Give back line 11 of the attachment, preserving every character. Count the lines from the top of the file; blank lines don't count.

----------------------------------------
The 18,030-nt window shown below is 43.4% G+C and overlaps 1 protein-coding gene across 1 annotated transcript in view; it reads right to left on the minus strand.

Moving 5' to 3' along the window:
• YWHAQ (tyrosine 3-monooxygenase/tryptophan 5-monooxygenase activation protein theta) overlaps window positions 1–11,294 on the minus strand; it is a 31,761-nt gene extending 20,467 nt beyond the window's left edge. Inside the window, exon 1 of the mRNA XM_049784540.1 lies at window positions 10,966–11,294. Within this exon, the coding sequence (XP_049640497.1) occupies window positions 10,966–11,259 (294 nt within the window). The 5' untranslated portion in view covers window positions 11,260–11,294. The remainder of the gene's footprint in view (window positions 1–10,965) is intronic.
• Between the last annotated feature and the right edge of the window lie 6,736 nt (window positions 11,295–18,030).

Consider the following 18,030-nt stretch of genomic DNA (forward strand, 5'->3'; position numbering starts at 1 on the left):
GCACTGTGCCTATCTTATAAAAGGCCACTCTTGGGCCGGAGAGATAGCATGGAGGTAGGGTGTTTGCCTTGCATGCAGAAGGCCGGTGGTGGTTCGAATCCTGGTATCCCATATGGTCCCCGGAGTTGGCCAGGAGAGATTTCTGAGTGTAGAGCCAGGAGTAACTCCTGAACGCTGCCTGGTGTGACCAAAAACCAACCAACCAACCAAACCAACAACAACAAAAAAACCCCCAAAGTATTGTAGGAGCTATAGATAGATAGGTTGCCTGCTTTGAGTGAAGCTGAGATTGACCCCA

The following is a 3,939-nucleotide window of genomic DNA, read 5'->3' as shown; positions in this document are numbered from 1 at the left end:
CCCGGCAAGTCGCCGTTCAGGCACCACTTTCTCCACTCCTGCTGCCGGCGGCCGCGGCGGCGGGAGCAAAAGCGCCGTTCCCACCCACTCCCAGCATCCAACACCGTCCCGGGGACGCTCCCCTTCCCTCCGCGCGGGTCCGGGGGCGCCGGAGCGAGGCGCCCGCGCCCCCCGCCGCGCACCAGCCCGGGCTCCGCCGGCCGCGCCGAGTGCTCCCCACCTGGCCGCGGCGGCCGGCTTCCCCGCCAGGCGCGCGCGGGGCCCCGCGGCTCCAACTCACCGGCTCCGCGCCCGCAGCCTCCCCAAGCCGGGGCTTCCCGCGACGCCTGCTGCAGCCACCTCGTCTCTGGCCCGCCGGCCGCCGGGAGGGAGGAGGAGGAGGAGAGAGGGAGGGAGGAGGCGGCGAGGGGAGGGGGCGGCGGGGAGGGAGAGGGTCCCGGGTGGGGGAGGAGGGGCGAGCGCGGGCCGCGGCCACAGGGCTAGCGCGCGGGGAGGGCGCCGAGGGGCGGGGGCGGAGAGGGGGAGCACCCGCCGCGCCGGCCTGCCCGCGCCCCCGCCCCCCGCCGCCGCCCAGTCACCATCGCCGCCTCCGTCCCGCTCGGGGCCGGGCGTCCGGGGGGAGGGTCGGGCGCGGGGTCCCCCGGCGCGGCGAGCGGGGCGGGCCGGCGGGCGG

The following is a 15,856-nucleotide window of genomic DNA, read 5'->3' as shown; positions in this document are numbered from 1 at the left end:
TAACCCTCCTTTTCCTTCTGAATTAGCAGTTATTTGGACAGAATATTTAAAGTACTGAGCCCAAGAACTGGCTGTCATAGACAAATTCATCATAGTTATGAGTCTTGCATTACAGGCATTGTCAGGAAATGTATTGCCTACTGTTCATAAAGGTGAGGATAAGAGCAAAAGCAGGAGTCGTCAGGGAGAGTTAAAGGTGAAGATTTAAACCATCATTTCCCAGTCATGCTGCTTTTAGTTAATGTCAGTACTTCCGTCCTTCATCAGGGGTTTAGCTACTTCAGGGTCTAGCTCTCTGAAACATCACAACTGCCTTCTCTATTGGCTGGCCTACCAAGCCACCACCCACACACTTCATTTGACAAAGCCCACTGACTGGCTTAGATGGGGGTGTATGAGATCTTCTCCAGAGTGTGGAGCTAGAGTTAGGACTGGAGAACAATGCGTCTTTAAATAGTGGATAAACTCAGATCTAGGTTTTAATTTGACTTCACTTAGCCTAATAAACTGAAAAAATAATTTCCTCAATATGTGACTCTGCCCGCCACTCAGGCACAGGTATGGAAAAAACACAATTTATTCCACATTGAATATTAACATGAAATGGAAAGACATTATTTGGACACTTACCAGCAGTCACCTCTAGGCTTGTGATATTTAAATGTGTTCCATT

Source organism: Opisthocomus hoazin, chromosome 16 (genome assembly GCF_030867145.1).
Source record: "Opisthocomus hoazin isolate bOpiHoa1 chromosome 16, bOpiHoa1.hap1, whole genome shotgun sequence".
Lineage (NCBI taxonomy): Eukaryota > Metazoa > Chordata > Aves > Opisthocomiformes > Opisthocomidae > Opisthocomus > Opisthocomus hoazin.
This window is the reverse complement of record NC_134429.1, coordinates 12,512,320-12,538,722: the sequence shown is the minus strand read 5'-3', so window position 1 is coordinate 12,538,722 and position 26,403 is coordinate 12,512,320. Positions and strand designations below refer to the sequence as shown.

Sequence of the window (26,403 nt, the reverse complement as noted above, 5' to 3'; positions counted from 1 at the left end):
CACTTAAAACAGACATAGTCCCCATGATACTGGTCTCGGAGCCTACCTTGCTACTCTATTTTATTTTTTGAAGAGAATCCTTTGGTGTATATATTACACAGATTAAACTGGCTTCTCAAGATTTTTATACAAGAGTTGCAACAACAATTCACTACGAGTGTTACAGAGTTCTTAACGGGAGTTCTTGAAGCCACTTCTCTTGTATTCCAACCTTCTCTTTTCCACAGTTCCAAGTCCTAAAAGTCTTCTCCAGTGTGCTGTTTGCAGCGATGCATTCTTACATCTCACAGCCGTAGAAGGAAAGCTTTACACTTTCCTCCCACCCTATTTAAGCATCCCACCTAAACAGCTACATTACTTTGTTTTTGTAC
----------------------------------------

Source organism: Opisthocomus hoazin, chromosome 16 (genome assembly GCF_030867145.1).